Michael's MuZ Traveller.
One of the purposes of this trip was for us to ride together as well. Michael wanted to drop in on an old friend of his in Peel. To get there we took the road that takes you down through Sofala and Wattle Flat. Wattle Flat ain’t flat. It’s very hilly. This would be a great road to do in the dry. The road winds its way around the hills in this area and is in very good condition too. In the dry you could get along at a very good speed and enjoy the corners.
Once at Peel, Bruce, Michael’s mate opened his home up to us. Even though we were all wet as anything he welcomed us warmly. We dripped all over his kitchen floor yet he still made us a great cuppa tea. Michael and Bruce had not seen each other for a very long time. It was good to hear them talking about how they meet. What they are both doing now days. Bruce is a very good screen play writer. He also writes for Metro magazine reviewing movies and interviewing people in the film industry. Thank you Bruce for your hospitality. I hope we meet again one day. I would love some writing tips from you. I just wish Kim and I could have stayed longer but all too soon we had to head back out into the rain. Michael stayed on at Bruce’s place so we said our good buys.
Peel is 15kms from Bathurst. I so wanted to try to get up onto Mount Panorama circuit. But it was just too wet to do the place justice and we needed to be back in Sydney for a birthday cake for Kim. We ate a quick lunch at the Kelos BP servo. We had parked the bikes at the diesel pumps and were standing around eating when a four wheel drive pulls up. He asked us if we had finished with the diesel pump. WHAT! We are not on Enfield diesel bikes.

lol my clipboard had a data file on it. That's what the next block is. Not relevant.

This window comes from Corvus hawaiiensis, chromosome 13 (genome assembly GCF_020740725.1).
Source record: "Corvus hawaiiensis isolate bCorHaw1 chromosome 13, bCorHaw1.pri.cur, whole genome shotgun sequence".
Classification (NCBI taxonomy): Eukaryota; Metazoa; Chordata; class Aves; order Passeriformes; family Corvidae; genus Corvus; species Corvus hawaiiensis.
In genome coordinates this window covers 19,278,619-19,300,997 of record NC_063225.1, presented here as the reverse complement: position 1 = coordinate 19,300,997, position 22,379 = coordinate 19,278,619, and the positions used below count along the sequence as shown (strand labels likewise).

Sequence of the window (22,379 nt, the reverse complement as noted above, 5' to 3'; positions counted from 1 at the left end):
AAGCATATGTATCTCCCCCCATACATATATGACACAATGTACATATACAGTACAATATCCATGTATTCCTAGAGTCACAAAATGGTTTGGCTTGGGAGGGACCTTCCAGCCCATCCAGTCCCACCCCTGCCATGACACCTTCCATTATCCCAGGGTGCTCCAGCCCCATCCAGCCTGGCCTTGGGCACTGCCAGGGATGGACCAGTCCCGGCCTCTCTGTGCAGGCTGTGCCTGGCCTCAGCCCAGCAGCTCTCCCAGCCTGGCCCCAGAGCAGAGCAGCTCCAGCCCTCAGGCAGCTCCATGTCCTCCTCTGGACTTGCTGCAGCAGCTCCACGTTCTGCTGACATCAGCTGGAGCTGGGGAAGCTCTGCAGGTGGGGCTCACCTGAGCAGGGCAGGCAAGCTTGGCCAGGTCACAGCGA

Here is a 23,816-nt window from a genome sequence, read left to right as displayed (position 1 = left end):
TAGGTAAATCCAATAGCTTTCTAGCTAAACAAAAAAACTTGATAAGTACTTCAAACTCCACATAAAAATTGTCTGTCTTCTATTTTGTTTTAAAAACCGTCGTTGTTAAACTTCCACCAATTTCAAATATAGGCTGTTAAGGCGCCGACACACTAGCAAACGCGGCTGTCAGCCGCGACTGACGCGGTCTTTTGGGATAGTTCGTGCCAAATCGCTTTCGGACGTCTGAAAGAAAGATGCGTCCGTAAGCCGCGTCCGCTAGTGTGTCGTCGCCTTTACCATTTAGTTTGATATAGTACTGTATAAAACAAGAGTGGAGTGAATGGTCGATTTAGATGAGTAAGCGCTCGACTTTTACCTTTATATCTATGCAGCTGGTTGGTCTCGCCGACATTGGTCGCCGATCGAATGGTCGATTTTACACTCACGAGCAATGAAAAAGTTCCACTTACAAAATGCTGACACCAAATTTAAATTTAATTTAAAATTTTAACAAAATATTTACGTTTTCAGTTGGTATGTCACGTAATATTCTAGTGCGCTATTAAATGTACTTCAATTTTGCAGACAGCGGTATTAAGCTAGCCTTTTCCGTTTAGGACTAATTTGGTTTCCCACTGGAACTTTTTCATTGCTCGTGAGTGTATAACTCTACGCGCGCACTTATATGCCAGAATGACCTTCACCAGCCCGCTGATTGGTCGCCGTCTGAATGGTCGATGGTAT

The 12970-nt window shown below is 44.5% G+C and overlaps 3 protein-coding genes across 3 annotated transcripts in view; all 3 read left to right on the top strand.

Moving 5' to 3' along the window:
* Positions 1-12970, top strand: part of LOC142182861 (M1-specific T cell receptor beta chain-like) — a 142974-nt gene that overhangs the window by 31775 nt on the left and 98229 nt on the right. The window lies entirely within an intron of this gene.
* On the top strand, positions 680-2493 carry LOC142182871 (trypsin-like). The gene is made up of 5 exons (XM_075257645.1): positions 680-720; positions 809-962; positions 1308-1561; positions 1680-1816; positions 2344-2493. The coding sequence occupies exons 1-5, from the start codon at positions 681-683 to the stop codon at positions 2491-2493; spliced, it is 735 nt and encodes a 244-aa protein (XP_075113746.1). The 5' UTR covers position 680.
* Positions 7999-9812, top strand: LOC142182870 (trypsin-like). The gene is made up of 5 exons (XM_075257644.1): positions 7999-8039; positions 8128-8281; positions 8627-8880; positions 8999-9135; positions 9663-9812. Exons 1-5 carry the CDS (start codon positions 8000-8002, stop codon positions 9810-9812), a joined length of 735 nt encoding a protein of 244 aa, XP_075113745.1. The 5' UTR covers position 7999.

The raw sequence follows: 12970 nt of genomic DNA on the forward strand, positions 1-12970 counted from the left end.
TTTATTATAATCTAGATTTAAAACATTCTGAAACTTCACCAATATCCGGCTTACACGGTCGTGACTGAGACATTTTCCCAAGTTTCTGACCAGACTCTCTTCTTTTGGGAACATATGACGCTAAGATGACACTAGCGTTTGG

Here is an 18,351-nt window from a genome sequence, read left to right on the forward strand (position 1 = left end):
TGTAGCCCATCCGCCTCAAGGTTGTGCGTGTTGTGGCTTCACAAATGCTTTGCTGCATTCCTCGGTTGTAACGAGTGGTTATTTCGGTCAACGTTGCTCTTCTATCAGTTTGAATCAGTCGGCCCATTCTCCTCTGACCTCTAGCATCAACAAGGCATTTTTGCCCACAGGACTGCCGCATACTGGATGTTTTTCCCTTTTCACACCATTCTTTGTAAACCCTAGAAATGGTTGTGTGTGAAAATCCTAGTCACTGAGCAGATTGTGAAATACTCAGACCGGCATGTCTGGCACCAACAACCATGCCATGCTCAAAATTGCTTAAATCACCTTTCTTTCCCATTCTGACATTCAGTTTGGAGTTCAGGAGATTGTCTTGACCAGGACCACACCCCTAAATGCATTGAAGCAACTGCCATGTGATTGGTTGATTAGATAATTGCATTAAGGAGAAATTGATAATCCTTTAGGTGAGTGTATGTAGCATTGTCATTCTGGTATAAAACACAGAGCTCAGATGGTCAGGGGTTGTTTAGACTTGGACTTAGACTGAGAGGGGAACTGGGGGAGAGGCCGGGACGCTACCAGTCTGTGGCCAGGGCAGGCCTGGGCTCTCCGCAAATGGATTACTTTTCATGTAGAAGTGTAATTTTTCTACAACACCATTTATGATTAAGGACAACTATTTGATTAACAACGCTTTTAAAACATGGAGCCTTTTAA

If we had of had time I also wanted to do Oberon to Jenolan Caves then through to the Blue Mountains. I didn’t think that Kim was up to the roads through there in the rain. So we headed straight for Lithgow. Just before Lithgow the road has been not only chewed up by the rain but also by the semis. There were some huge pot holes. So big that a Land Rover would have been lost in some of them. The rain they are getting out Bathurst/Lithgow way is drought breaking. It is heavy and it is not just a brief shower. But at the same time the roads quickly break-up and become very dangerous.
People in cars have no idea. Going down the hairpins at Hartley a small blue car was right up my arse. Come on. It’s raining, there is water flowing across the road and you want me to fly though the hair pins? FOOL! I pulled over onto the shoulder and let the car go by.
As usual the Great Western Hwy through the Blue Mountains is so boring I won’t comment on it.
We got back into Sydney ok. Kim got her birthday cake. Have a great one on Tuesday Kim. Thank you for coming with me today. You did really well for someone who has not been riding all that long. Anytime you want to do another day ride let me know.